The 1970 DeVille convertible was a fabulous farewell
There’s always been a certain mystique about a Cadillac convertible. In my opinion, at least. The Good Life. A fine home, Sundays at the country club, vacations to Florida. A gin and tonic, followed by a steak dinner. After World War II, more and more Americans found themselves within shouting distance of that dream. A Cadillac convertible was part and parcel of it, of course. And in 1970, just as the nation was settling in for a tough decade of recession, the final DeVille convertible was offered for sale.
The Series 62 and DeVille convertibles were the glamour queens of Cadillac in the immediate postwar years. Although somewhat eclipsed by the 1953 Eldorado, they still screamed genuine American know-how and success, whether in Olathe, Kansas, New York City, or Europe. Glitzy, comfy and gorgeous. Pretty much every Cadillac drop top from 1946–70 was a beaut.
The 1970 model is one of my favorites for Cadillac design. Sure, it was essentially a mildly facelifted 1969, but there are certain things on ’70s that I just love, like the wheel covers, the new grille, and the razor-blade taillights. And the first Cadillac I ever rode in, way back in first grade (circa 1987), was a 1970 Fleetwood Brougham. Whether a factory-built Series 75 limousine, top-dog owner-driven Fleetwood Brougham, or swank Fleetwood Eldorado personal luxury coupe, you were a winner if you drove a new one home from the dealership fifty years ago.
The changes for 1970 included revised upholstery, the aforementioned new wheel covers, changes to the grille and taillamps, a new steering wheel, some fresh colors, and other minor revisions. The lineup remained the same as in 1969: entry-level Calais (please don’t call it cheap), volume DeVille (with, as you may know, the sole convertible), upper-tier Fleetwood Sixty Special and Fleetwood Brougham sedans, and the personal-lux Eldorado. The livery market was served by the Seventy-Five limousine and nine-passenger sedan.
The DeVille convertible was suitably swank, and perfect for announcing you’d made it in 1970 America. Classy, and powerful with its standard 472-cubic-inch V-8. That was good for 375 (gross) horsepower at a mere 4400 rpm, breathing through a Rochester four-barrel carburetor.
With a 129.5-inch wheelbase and princely 225-inch overall length, it was perfect for taking you and three of your best friends out to the golf course—or you and your wife to the local supper club for prime rib, cocktails, and fun.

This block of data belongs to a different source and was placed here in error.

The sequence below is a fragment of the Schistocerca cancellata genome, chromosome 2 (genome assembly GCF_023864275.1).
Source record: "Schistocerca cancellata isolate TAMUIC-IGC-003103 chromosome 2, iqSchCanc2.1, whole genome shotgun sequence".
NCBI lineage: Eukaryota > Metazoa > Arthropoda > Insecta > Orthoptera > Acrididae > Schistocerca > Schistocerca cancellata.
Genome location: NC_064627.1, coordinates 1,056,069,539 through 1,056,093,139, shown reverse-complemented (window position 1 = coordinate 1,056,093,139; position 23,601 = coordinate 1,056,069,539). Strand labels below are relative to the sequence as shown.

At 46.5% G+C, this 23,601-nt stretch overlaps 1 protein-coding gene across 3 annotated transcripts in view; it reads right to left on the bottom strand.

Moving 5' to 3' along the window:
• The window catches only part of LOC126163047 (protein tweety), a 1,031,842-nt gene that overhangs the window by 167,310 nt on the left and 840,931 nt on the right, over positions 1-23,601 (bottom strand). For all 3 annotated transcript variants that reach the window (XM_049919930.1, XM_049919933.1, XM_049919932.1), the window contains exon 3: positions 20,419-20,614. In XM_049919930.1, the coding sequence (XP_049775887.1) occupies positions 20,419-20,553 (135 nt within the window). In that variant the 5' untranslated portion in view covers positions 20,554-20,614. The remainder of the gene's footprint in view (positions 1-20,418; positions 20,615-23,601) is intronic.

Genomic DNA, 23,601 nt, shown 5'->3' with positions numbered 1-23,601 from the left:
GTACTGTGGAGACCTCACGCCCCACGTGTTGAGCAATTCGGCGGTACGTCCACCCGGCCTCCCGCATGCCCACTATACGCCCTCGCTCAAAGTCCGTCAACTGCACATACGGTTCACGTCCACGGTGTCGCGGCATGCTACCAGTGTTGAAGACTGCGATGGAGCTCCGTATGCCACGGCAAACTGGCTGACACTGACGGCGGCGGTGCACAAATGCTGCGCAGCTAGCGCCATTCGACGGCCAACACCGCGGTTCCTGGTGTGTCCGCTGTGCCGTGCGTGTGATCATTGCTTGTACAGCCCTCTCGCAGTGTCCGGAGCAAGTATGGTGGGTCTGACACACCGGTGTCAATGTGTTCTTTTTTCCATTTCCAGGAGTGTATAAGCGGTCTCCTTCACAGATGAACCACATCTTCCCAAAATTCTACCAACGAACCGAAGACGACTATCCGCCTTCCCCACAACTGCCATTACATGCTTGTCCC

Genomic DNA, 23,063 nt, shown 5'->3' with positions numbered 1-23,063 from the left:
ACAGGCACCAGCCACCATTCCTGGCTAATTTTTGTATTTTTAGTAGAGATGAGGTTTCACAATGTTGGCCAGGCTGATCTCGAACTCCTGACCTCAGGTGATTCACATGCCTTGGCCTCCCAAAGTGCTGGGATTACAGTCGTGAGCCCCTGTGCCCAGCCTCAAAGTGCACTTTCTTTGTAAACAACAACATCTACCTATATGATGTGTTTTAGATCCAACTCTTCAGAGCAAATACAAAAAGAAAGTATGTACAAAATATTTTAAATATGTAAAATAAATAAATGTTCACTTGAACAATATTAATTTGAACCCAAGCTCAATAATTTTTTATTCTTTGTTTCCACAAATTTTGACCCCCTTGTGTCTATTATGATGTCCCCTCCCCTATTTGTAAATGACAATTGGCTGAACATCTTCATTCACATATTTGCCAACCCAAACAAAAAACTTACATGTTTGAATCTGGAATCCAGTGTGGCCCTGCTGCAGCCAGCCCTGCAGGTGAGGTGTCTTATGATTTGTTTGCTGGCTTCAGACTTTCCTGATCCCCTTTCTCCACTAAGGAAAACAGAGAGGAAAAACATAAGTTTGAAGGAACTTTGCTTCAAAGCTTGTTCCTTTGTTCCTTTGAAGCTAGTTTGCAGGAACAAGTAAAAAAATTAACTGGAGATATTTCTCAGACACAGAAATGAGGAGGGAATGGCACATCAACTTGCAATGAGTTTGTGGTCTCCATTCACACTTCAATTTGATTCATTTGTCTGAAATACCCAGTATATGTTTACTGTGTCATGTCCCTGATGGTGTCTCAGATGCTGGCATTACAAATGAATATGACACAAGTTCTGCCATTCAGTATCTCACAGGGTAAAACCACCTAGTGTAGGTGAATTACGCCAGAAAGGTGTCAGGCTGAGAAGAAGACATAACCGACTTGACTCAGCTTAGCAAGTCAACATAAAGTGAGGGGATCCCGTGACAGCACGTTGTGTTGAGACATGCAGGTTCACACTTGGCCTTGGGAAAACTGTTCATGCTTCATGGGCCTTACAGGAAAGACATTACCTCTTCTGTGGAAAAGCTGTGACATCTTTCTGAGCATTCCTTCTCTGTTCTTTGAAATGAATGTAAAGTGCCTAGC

What price success? Well, for one of these, it started at $6068. Of course, many Cadillac buyers wanted, well, Cadillac features. So the many available options likely pushed most out-the-door prices to well over seven grand—a big number back when a Chevy Biscayne could be had for around $2800.
Such additional luxury options, common on any 2020 Malibu or Fusion, but in rarefied air in 1970, included Automatic Climate Control for $516, Firemist paint for $205, cruise control for $95, Twilight Sentinel at $37, power door locks for $68, and Soft-Ray tinted class for $53. A total of 15,172 Cadillac buyers chose a DeVille droptop that year, and most, if not all, were likely very happy with their luxurious Detroit chariot.
Overall, Cadillac had a good year in 1970 too, with 238,745 vehicles produced. Calendar sales for the year were lower due to a GM strike that lasted from September through November, but it didn’t affect model year sales, for the all-new 1971 Cadillacs were in production by then. Missing in ’71 was the DeVille convertible, for the first time in years, but convertible fans now had an all-new, front-wheel-drive Eldorado convertible to choose.
Today’s beautiful example, in San Mateo Red with tan leather, was spotted by my friend Jayson Coombes last October. The event was Bonnie and Clyde Days in Pilot Point, Texas. There were plenty of cool and interesting cars at the show, but as many of you regular readers would expect, I was particularly infatuated with this 1970 Cadillac.